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From Concrete to Green: Urban Agriculture Initiative Seeks to Transform LA River into Ag Oasis

From Concrete to Green: Urban Agriculture Initiative Seeks to Transform LA River into Ag Oasis

August 24, 2015 |

Organizers of the LA River food and ag zone envision a myriad of attractions, including farmers’ markets, as well as local transportation facilities. (image courtesy of Leigh Christy/Perkins+Will)

Organizers of the LA River food and ag zone envision a myriad of attractions, including farmers’ markets, as well as local transportation facilities. (image courtesy of Leigh Christy/Perkins+Will)

The Los Angeles River flows from the Simi Hills, northwest of Los Angeles, through the San Fernando Valley and into the Pacific Ocean at Long Beach. A large portion of the river is concrete.

But now, urban planners and other stakeholders envision a portion of the LA River as being home to a robust agricultural zone in the heart of Los Angeles.

Funded by a California Proposition 84 (Safe Drinking Water, Water Quality and Supply, Flood Control, River and Coastal Protection Bond of 2006) grant, the Los Angeles River Revitalization Corporation and architecture and urban planning firm Perkins+Will have explored the feasibility of creating an agricultural hub on the banks of the Los Angeles River.

After extensive research and community input, the conclusion was that such an agriculture hub is a viable option. Specifically, it was decided that a 660-acre area along the river in the neighborhoods of Lincoln Heights, Cypress Park and Chinatown is an ideal place to start such an urban agriculture project.

But rather than view the entire 660 acres as just one agriculture zone, the study has shown the benefits of utilizing several “nodes,” or areas, each one featuring one aspect of urban agriculture.

For example, Node A, located near Avenue 26, could be a great location for a commissary and food hub. Node B, near the Ed P. Reyes River Greenway in Lincoln Heights, could serve as a food incubator with restaurants, breweries and aquaponics facilities. Node C, bordered by the Los Angeles River and Los Angeles State Historic Park, would be suitable for commercial agriculture production as well as community gardens. And Node D, near Chinatown, could provide space for public events where education about and promotion of urban agriculture might take place.

Leigh Christy, a senior project architect with Perkins+Will who is helping with planning and design of the LA River food and agriculture zone, feels that many factors are in place to make this kind of urban agriculture area in the city a reality.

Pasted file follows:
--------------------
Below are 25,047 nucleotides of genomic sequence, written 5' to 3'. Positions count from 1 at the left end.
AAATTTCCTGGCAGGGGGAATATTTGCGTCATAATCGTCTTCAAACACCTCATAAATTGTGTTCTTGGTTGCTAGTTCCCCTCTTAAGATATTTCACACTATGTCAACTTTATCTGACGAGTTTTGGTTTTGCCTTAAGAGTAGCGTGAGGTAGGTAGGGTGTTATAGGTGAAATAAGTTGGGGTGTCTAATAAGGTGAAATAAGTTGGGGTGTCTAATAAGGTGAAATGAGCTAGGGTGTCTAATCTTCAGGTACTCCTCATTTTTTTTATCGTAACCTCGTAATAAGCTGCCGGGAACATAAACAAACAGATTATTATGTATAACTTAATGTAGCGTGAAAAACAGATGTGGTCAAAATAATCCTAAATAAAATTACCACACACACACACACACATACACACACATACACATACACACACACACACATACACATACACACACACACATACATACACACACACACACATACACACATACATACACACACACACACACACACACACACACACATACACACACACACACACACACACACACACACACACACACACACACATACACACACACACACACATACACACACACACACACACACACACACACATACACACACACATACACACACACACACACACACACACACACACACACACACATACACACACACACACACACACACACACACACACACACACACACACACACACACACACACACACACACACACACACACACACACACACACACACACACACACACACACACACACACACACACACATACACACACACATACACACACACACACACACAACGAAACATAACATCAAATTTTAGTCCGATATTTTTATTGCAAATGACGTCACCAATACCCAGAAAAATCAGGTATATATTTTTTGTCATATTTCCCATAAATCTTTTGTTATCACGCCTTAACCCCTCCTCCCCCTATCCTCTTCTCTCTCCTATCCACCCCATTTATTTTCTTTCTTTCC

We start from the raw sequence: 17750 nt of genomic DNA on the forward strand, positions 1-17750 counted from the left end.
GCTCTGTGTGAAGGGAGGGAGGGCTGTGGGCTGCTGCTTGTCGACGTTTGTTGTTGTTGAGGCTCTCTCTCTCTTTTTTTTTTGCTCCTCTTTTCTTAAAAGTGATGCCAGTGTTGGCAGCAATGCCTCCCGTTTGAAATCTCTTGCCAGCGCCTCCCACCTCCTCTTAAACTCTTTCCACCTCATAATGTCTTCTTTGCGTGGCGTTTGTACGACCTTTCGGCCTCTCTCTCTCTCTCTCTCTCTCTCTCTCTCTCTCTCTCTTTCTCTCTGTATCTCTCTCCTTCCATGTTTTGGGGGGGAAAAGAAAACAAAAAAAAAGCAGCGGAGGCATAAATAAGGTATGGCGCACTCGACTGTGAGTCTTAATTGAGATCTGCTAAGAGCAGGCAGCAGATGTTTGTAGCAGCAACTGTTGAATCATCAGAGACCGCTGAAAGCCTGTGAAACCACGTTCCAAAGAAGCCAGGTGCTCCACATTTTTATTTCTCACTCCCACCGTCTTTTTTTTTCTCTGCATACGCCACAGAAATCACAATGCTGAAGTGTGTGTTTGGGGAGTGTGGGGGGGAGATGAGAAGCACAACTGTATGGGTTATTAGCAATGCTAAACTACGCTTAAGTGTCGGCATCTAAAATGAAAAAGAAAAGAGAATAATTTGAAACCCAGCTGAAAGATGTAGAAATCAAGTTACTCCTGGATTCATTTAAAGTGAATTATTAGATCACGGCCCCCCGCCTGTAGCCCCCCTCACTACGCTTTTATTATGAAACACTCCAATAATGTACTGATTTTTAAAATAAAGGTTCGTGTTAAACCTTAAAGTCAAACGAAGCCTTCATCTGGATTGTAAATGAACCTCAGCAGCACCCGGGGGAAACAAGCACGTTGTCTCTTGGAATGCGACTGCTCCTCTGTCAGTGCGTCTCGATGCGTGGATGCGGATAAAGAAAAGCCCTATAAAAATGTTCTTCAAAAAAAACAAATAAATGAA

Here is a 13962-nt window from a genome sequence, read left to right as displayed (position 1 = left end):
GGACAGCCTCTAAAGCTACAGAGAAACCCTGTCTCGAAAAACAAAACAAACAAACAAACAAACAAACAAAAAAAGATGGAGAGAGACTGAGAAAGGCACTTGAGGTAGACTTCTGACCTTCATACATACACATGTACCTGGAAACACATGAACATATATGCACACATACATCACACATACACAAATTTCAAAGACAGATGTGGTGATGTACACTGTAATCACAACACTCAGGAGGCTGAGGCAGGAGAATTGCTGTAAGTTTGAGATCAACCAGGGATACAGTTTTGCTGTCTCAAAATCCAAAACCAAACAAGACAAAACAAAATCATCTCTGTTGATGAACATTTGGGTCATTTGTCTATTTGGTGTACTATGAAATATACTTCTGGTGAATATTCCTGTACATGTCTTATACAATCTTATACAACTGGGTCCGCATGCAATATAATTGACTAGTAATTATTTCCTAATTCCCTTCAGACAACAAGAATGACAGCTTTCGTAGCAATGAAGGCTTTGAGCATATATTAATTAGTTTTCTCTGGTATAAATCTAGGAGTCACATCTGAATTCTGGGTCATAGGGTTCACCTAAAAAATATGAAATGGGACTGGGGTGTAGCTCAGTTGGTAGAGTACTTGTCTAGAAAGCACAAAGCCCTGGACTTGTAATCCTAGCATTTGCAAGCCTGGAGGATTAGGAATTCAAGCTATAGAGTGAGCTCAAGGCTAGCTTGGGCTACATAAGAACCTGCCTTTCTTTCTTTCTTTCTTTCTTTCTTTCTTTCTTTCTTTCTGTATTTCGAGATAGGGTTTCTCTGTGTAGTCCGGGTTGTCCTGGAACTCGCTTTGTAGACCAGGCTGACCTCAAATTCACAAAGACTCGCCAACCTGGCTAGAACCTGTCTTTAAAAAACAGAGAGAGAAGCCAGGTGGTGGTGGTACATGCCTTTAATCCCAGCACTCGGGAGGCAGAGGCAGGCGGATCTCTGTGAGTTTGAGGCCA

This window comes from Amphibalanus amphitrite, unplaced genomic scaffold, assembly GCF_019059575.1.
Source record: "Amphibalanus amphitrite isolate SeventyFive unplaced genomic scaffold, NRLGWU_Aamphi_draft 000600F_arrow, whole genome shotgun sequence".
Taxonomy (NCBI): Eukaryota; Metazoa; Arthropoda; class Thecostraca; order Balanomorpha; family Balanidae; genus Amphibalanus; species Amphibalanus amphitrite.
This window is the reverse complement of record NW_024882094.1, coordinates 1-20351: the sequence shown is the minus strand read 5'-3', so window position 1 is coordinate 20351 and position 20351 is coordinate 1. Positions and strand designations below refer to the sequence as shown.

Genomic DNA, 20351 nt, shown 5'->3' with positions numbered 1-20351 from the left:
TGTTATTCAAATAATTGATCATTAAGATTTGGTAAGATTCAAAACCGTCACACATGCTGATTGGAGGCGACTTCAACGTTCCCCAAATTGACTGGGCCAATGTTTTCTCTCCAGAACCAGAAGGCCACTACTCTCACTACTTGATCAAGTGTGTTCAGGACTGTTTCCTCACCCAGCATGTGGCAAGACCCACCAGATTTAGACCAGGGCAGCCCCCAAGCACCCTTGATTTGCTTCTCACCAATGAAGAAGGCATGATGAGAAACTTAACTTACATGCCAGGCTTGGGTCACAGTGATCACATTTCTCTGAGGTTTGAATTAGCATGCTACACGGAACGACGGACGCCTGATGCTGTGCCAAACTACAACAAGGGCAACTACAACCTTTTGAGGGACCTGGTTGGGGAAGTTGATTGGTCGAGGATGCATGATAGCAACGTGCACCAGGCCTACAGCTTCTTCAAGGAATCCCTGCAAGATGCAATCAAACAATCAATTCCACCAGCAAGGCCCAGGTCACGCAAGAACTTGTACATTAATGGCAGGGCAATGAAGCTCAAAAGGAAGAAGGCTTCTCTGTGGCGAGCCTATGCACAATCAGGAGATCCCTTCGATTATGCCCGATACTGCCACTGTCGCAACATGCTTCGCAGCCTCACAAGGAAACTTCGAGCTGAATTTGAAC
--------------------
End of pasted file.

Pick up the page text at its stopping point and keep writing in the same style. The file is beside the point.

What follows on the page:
In addition to the support of the Los Angeles City Council, Christy cites “many small victories along the way.” Even though more partnerships are needed, and community outreach continues to happen, she says that an informal “food and ag zone” is already in place along the LA River.

“There are farmers’ markets on the ground, hydroponics and aquaponics,” she says. “There are lots of grass roots happening, community gardens, a critical mass of food processing plants, and residents from different countries growing a variety of things.”

Work on a pilot project was scheduled to begin in 2015, but the urban agriculture plan for the LA River started long before, in July 2011, when the Proposition 84 grant application was formally submitted.

Current recommendations include: utilizing already existing food-related operations and new public policies; coming up with a strong definition of what constitutes urban agriculture; improving bike and pedestrian transportation networks; creating community gardens and educational programs; and utilizing native, edible plants that are native to Southern California and that don’t require much water.

“How do you define urban agriculture?” asks Christy. “This is the question. The definition of urban agriculture is very important for this project and lends itself toward experimentation.”

Christy believes that many facets fall under the umbrella of urban agriculture, including new irrigation methods, aquaponics, hydroponics, native plants and greenhouses.

“It’s all about defining what agriculture means in a city,” she says.

According to Christy, the project has drawn interest from people not only from Los Angeles but from far away as Seattle. And some of the most vocal proponents have been high school students.

“High school students were amazing in their desire to push things forward,” Christy says. “This led to the idea of a school garden.”

There are five or six elementary schools near the study area, and Christy sees this is a wonderful opportunity to educate.

“How do we get into schools to help bring children up to be good stewards?” she asks.

In the meantime, Christy and others involved in this urban agriculture project in Los Angeles keep pursuing small victories, forming partnerships, leading walking tours, conducting information sessions and educating people about the importance of urban agriculture in the city and its role in helping revitalize not only the LA River, but entire neighborhoods.

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